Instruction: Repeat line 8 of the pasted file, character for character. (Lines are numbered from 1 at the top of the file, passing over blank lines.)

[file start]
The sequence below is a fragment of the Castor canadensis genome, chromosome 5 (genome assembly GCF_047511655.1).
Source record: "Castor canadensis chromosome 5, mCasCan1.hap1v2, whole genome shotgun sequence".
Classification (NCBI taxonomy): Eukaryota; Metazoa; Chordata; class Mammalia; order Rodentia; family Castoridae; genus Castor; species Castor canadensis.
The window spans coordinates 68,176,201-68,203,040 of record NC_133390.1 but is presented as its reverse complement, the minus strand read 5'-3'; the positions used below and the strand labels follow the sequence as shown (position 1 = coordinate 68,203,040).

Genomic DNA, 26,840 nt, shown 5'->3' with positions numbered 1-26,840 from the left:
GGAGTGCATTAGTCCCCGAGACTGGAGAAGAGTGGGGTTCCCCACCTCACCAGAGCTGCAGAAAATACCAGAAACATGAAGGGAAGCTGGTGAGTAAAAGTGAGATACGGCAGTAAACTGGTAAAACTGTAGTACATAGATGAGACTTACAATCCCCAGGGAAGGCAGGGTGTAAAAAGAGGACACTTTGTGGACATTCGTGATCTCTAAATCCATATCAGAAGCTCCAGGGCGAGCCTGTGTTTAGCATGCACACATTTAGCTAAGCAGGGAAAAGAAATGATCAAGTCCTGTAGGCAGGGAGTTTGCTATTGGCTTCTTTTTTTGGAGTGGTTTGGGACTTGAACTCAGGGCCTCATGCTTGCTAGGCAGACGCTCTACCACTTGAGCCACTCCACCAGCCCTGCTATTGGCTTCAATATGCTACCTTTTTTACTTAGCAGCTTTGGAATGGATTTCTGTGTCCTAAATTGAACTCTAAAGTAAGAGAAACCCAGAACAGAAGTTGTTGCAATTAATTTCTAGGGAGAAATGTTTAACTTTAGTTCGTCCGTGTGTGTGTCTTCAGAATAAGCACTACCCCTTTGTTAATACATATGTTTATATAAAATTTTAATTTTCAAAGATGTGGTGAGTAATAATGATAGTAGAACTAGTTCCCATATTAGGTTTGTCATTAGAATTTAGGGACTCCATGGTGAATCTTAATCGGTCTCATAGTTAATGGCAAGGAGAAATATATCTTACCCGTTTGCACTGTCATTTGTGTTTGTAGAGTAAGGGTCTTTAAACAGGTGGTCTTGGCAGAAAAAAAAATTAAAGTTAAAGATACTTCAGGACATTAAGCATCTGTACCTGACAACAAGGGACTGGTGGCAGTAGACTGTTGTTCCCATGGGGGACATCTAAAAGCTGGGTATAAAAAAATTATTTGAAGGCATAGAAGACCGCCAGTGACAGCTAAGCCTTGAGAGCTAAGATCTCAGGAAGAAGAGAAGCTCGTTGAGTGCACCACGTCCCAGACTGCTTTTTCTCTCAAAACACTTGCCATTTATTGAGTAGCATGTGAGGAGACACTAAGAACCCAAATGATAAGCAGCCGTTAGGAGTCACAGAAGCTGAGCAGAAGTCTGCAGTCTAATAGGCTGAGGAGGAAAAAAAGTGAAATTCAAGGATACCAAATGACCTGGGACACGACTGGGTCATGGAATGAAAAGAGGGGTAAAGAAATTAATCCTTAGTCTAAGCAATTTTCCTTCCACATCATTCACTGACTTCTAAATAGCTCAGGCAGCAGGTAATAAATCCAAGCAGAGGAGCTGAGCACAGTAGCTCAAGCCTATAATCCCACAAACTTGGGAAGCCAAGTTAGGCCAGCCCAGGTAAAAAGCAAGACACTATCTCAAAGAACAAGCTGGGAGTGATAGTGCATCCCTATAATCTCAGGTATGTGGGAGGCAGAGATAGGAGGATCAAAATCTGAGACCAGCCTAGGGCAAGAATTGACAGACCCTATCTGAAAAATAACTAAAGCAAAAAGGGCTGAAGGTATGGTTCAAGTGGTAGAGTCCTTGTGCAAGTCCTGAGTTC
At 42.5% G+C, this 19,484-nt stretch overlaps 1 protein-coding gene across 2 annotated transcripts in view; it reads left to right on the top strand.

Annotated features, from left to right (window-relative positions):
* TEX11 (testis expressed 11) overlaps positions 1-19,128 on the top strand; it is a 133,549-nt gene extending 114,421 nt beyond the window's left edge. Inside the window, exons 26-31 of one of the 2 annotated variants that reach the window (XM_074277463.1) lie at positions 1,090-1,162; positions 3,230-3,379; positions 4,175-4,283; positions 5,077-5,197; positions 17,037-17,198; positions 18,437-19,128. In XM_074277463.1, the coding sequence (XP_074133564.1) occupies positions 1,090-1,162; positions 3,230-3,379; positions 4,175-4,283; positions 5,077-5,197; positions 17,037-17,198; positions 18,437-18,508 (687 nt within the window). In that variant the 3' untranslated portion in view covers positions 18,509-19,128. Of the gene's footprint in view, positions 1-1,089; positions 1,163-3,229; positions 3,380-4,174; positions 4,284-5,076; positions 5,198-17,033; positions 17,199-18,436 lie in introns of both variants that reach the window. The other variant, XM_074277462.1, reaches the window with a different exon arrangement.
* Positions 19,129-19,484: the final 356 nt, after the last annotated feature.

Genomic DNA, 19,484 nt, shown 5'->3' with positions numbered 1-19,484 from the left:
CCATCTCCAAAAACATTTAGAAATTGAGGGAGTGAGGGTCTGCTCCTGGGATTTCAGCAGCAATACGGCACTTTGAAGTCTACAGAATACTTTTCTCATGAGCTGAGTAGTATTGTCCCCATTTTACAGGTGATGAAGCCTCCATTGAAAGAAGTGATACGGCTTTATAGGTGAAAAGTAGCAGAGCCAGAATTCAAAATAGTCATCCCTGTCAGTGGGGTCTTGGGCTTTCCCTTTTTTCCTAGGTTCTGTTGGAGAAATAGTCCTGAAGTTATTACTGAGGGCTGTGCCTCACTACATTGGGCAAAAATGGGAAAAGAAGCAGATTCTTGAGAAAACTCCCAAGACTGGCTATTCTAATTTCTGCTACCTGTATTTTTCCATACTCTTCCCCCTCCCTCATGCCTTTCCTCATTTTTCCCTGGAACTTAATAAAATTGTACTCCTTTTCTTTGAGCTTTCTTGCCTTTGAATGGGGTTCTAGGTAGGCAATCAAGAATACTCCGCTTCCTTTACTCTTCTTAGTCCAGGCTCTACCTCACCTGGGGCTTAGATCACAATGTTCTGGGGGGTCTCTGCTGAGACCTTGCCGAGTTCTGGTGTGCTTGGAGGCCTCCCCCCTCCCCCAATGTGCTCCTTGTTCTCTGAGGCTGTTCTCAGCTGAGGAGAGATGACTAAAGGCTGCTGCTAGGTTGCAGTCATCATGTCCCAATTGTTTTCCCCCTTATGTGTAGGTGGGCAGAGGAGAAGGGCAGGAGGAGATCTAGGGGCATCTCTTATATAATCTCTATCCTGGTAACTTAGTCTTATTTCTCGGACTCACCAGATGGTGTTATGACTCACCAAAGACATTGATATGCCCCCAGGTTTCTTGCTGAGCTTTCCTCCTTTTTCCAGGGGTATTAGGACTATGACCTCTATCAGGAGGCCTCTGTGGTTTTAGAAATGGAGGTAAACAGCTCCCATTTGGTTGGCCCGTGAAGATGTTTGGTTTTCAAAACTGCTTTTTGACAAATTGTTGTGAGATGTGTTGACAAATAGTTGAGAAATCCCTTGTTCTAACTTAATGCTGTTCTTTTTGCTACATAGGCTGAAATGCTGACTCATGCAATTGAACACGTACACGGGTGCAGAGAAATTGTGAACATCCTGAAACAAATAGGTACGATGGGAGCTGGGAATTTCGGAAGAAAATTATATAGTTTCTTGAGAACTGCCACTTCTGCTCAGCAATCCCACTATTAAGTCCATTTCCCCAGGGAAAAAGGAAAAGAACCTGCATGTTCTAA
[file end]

Annotated features, from left to right (window-relative positions):